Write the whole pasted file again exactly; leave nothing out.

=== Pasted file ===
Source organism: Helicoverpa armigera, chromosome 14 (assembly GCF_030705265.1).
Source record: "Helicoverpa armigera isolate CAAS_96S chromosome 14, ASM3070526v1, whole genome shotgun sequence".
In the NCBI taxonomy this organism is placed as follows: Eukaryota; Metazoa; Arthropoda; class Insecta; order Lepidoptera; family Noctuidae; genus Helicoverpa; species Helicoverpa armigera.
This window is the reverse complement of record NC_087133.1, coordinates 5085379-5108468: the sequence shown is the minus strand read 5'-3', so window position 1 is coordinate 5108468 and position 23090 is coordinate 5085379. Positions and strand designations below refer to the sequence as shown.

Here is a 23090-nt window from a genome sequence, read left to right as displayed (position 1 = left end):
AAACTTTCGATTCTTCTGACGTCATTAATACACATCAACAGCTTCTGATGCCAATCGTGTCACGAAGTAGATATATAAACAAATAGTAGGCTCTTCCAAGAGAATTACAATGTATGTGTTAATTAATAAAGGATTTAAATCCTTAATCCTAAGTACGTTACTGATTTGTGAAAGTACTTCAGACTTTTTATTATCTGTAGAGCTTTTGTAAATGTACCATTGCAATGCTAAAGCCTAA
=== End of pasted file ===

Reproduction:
Source organism: Helicoverpa armigera, chromosome 14 (assembly GCF_030705265.1).
Source record: "Helicoverpa armigera isolate CAAS_96S chromosome 14, ASM3070526v1, whole genome shotgun sequence".
In the NCBI taxonomy this organism is placed as follows: Eukaryota; Metazoa; Arthropoda; class Insecta; order Lepidoptera; family Noctuidae; genus Helicoverpa; species Helicoverpa armigera.
This window is the reverse complement of record NC_087133.1, coordinates 5085379-5108468: the sequence shown is the minus strand read 5'-3', so window position 1 is coordinate 5108468 and position 23090 is coordinate 5085379. Positions and strand designations below refer to the sequence as shown.

Here is a 23090-nt window from a genome sequence, read left to right as displayed (position 1 = left end):
AAACTTTCGATTCTTCTGACGTCATTAATACACATCAACAGCTTCTGATGCCAATCGTGTCACGAAGTAGATATATAAACAAATAGTAGGCTCTTCCAAGAGAATTACAATGTATGTGTTAATTAATAAAGGATTTAAATCCTTAATCCTAAGTACGTTACTGATTTGTGAAAGTACTTCAGACTTTTTATTATCTGTAGAGCTTTTGTAAATGTACCATTGCAATGCTAAAGCCTAA